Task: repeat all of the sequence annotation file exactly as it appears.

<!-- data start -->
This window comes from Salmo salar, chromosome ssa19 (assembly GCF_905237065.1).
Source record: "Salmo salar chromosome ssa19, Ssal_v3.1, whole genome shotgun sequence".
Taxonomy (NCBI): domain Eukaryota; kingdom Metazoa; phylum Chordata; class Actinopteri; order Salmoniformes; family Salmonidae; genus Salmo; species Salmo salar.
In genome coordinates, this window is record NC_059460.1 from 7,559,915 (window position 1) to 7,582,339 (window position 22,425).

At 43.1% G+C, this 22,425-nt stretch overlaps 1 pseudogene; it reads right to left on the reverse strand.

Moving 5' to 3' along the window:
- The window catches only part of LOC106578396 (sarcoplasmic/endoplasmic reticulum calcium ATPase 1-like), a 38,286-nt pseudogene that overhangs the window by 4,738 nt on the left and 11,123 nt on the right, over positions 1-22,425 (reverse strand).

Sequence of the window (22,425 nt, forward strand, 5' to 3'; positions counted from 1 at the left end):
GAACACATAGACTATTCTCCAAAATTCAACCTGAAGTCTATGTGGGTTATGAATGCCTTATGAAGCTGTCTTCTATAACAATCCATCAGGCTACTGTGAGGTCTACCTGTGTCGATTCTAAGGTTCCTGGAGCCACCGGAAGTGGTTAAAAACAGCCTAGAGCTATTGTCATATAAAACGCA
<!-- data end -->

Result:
This window comes from Salmo salar, chromosome ssa19 (assembly GCF_905237065.1).
Source record: "Salmo salar chromosome ssa19, Ssal_v3.1, whole genome shotgun sequence".
Taxonomy (NCBI): domain Eukaryota; kingdom Metazoa; phylum Chordata; class Actinopteri; order Salmoniformes; family Salmonidae; genus Salmo; species Salmo salar.
In genome coordinates, this window is record NC_059460.1 from 7,559,915 (window position 1) to 7,582,339 (window position 22,425).

At 43.1% G+C, this 22,425-nt stretch overlaps 1 pseudogene; it reads right to left on the reverse strand.

Moving 5' to 3' along the window:
- The window catches only part of LOC106578396 (sarcoplasmic/endoplasmic reticulum calcium ATPase 1-like), a 38,286-nt pseudogene that overhangs the window by 4,738 nt on the left and 11,123 nt on the right, over positions 1-22,425 (reverse strand).

Sequence of the window (22,425 nt, forward strand, 5' to 3'; positions counted from 1 at the left end):
GAACACATAGACTATTCTCCAAAATTCAACCTGAAGTCTATGTGGGTTATGAATGCCTTATGAAGCTGTCTTCTATAACAATCCATCAGGCTACTGTGAGGTCTACCTGTGTCGATTCTAAGGTTCCTGGAGCCACCGGAAGTGGTTAAAAACAGCCTAGAGCTATTGTCATATAAAACGCA